Dynamics of the Northeast Greenland Ice Stream: the role of geothermal heat and subglacial hydrology
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Ice streams are rivers of fast flowing ice, crucial for the mass balance of ice sheets. The Greenland Ice Sheet shows a complex flow pattern, where a few major ice streams drain most of the ice sheet, contributing to sea level rise. It is therefore crucial to capture ice streams in ice flow models when predicting the future response of the Greenland Ice Sheet to a warmer climate. The Northeast Greenland Ice Stream (NEGIS) drains 12% of the ice sheet, and holds 1.1 m of sea level equivalent. It displays a unique velocity pattern with fast flow initiated close to the ice divide. This is further inland than any other ice stream in Greenland. Geothermal heat flux, the natural heat from the Earth, is thought to be the trigger of the ice stream. A local high geothermal heat flux at the head of the Northeast Greenland Ice Stream generates basal water which lubricates the ice-bed interface and induces fast flow. Models of geothermal heat flux display a large range for Greenland, and their coarse resolution is unable to capture local anomalies, as the one suggested at the onset of the Northeast Greenland Ice Stream. Previous studies investigated how geothermal heat flux influences ice dynamics, and did not find a significant impact. However, these studies focused on the direct thermal effect on ice softness, and did not include the indirect effect of water pressure. I hypothesize that, excluding the combined effect of geothermal heat flux and subglacial hydrology, accounts for the fact that the observed velocity of the Northeast Greenland Ice Stream is poorly represented in ice sheet models. This thesis investigates how geothermal heat flux influences the subglacial hydrol- ogy and the dynamics of ice streams. The goal is to understand the processes at the bed of the Northeast Greenland Ice Stream, and to improve its representation in an ice sheet model. The model used is the Ice Sheet System Model (ISSM), a state of the art fully coupled thermomechanical ice flow model. Here, for the first time, a sophisticated subglacial hydrology model is coupled to ice dynamics in ISSM. The simulations show that the choice of geothermal heat flux largely controls whether the bed of the Northeast Greenland is frozen or thawed. This sets the basal melt rates and controls the subglacial hydrology. As a consequence, the effect of geother- mal heat flux on ice flow is increased tenfold when including the coupling between subglacial hydrology and ice dynamics. In summary, local geothermal heat flux anomalies can induce fast flow. For the Northeast Greenland Ice Stream, subglacial hydrology accounts for a substantial part of the observed velocity pattern. By introducing an exceptionally high and locally contained geothermal heat flux anomaly, the ice flow model successfully reproduces the velocity pattern of the Northeast Greenland Ice Stream.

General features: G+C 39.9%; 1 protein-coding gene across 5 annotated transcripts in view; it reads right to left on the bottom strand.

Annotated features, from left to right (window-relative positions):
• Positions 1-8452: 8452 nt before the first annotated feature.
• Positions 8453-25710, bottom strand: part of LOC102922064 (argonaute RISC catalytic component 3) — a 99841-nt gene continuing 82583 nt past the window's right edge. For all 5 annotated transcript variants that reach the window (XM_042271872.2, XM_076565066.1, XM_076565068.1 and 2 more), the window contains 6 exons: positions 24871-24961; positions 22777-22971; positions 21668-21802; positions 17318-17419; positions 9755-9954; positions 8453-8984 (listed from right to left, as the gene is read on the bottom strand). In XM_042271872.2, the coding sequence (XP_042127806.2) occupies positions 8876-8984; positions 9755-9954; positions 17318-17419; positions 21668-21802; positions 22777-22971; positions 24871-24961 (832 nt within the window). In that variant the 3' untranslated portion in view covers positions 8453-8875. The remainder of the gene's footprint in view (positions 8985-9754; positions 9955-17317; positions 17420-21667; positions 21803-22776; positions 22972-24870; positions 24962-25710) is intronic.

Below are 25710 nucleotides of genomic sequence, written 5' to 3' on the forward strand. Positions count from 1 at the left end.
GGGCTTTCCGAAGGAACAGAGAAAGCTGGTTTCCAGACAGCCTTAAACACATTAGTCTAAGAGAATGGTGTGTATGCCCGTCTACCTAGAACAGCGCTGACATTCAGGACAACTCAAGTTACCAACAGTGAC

Paper 1: Smith-Johnsen, S, de Fleurian, B., Nisancioglu, K. H., The role of subglacial hy- drology in ice streams with elevated geothermal heat flux. The article is not available in BORA.Paper 2: Smith-Johnsen, S, Schlegel, N., de Fleurian, B., Nisancioglu, K. H., Sensitivity of the Northeast Greenland Ice Stream to Geothermal Heat. The article is not available in BORA.Paper 3: Smith-Johnsen, S, de Fleurian, B., Schlegel, N., Seroussi, H., Nisancioglu, K. H., Exceptionally High Geothermal Heat Flux Needed to Sustain the North- east Greenland Ice Stream. The article is not available in BORA.
PublisherThe University of Bergen
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